Friday, January 30, 2015

Method to the Madness: Talking Drum Set Up with the Desert Drummer

Being a working musician I get the chance to speak to a lot of people. With my background and with the groups I work with it seems like I meet people with varying opinions who are a bit surprised when they see the way I set up my set. Imagine the people I get to encounter on a regular basis: country fans at a local watering hole or a casino who are there to see the Tony Corrales Band  fans of Christian music at churches and faith based events who are fans of Come Thirsty or recording engineers who are waiting to put microphones on my drums prior to rolling the tape. And this is when I'm not at my occasional jazz gig with Sonoran Sol with an audience who is already struck by the idea that I use more than a 4-piece set up.

About eight years ago I had some back problems and had grown frustrated with the long reach I had to deal with when I reached for my second rack tom. That was when I decided to study drummers and their set ups. I watched as many videos as I could and studied pictures of set ups that I would see on the internet as well as the positioning that I would see the drummers in as they were seated behind their sets. That was when I became intrigued by drummers such as Bobby Rock, Scott Rockenfield and Vinnie Appice who have been known for off setting their bass drums as if they had a two bass drum set up even though some of them used a double pedal or were just single pedal players.

One day I decided to set up my drums in that way just to see how it would feel and it was a night and day experience. Immediately I was taken back to the days of my youth when for a three year period I used an actual two bass drum set up, which allowed me to have both of my rack toms right in front of my snare. Now that I was doing a lot of solo drum set work, which included the use of lots of toms, I felt the need to bring my second rack tom closer to me.

Aside from the convenience of having my toms rearranged I also noticed how the rest of my set up was even more centered than usual. Since I was using a double pedal I was able to keep my hi hat stand as close as I had it with a single pedal set up. I also noticed that I didn't have to cross over as far to reach the hi hat, thus leaving my lead hand closer to the other parts of my kit. That and not having to reach as far to for the cymbals on the right side of my set up.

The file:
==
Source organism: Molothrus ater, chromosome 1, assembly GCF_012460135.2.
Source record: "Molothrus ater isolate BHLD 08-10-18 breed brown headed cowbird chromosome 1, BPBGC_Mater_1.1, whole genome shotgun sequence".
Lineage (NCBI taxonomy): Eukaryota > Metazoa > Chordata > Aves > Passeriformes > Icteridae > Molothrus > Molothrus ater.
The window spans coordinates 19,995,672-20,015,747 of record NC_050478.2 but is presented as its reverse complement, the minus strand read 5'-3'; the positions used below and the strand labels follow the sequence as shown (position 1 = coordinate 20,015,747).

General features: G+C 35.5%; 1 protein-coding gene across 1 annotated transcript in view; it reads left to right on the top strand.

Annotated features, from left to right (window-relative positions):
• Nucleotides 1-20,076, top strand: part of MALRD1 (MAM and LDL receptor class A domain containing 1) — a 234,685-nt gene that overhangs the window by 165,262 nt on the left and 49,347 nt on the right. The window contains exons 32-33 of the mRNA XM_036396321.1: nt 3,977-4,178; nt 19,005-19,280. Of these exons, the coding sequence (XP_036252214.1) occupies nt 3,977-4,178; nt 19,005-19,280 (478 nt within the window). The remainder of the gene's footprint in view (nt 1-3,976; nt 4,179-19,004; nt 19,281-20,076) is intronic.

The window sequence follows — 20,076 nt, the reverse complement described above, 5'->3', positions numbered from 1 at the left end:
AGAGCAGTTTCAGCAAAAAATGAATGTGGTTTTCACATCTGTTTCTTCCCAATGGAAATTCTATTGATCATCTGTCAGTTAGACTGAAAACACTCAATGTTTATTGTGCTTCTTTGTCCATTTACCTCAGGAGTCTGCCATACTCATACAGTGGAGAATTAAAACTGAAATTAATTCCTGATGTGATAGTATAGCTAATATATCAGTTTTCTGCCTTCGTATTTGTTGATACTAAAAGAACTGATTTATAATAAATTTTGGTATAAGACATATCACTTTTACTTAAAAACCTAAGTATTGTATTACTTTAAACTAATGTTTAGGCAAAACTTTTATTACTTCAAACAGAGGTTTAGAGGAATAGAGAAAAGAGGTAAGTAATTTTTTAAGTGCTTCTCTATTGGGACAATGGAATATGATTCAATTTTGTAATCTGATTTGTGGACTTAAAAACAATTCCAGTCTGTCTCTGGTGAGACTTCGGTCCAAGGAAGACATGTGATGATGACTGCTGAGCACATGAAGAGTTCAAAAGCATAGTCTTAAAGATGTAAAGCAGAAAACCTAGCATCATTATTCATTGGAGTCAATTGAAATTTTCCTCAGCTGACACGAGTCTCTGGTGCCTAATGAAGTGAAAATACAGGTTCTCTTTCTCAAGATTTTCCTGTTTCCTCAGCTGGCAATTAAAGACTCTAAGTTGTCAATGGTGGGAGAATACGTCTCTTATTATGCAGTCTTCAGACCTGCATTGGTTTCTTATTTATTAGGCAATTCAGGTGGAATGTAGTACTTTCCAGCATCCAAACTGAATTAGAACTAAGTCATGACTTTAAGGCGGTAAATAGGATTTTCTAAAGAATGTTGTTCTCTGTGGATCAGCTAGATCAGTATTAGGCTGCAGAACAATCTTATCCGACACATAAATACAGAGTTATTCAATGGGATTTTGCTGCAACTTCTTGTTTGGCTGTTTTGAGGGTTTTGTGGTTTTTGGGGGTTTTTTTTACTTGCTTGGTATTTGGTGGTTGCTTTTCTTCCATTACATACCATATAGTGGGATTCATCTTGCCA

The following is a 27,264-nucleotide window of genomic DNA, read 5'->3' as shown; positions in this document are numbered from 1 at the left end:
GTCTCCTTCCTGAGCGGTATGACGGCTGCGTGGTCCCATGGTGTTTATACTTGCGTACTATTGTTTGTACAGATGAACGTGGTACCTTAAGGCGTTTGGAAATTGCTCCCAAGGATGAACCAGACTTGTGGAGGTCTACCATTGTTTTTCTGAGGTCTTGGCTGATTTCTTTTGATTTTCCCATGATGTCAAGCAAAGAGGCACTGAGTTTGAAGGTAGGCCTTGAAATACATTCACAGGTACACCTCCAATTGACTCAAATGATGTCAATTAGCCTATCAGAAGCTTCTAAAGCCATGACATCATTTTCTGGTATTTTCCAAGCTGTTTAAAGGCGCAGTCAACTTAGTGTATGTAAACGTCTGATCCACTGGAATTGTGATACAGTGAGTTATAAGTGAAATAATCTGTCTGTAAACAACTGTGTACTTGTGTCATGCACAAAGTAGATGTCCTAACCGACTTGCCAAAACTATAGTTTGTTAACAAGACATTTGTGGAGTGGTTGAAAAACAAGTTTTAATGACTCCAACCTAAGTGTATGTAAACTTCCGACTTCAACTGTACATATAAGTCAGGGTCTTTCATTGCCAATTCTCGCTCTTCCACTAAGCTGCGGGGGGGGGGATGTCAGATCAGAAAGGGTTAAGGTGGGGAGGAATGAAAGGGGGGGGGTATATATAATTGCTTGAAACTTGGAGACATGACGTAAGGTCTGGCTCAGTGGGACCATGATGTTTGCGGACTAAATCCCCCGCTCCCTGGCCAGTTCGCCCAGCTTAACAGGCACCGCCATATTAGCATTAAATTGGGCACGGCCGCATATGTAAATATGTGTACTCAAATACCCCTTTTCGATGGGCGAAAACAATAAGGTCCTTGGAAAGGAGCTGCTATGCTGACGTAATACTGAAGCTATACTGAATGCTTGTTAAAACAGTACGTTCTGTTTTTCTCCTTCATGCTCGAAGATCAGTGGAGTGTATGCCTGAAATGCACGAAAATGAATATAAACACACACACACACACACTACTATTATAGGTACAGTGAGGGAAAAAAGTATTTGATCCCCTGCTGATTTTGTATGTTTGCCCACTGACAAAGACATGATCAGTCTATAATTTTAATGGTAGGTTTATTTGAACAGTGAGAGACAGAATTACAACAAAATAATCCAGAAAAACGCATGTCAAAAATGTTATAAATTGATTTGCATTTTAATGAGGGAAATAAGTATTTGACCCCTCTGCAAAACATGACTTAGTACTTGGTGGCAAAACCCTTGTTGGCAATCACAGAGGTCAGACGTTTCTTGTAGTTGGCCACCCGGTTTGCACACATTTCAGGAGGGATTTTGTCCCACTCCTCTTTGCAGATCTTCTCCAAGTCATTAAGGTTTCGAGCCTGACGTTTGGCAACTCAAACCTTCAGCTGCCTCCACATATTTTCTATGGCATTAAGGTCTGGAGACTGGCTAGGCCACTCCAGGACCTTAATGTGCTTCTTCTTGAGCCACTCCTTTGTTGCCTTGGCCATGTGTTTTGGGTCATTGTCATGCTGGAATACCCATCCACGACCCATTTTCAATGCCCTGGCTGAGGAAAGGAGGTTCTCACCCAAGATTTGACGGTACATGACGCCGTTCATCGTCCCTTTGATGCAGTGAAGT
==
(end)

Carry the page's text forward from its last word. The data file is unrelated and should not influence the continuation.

When people ask me about the set up I refrain from getting all technical and just say that I based it on the way we naturally sit. When we take a seat we don't have either of our legs facing in the direction that we face. Our midsection is in fact centered with both legs on either side of the center line. So if we sit that way when we do other things why not when we drum? Why does drumming require us to sit in a position that I observe to be unnatural?

At times sound men and recording engineers talk about the importance of the bass drum facing the front of the audience. To me that is a non-issue if the drums are going through the PA system. Further, if I actually had two bass drums in my set up they would most likely assume that I would have both drums off to the side even if I didn't play them both regularly. Why do drummers with two bass drums set up in this way? Because it is the most comfortable way of playing such a set up. Well, as far as I'm concerned drummers should set up in a way that is comfortable for them and the sound man's job is the set up the microphones, period. After all, our set ups are also part of our creativity as drummers because as long as we can mount it and reach it then it's part of our set up. And notice that I still haven't said anything about how we tune our drums.

Here's my set up from the top of my staircase:

Over the years I have noticed more and more drummers doing the same as me. Back pain alone will motivate someone to try something different. For me, being centered didn't just make it more comfortable to play but also gives me the chance to see the whole audience as well as each member of the group that I am playing with. I am just sorry that I didn't think of this earlier as I originally had this dogmatic view of setting up my drums. That's why I am grateful to the drummers who dared to be different who inspired me to do the same. I would encourage other drummers to do whatever it takes to make them feel comfortable as well because after all, pain can lead us to make some drastic decisions. In my case it almost led me to give up my love for drumming. Thank God I was willing to try something different.

Carlos Arthur Solórzano




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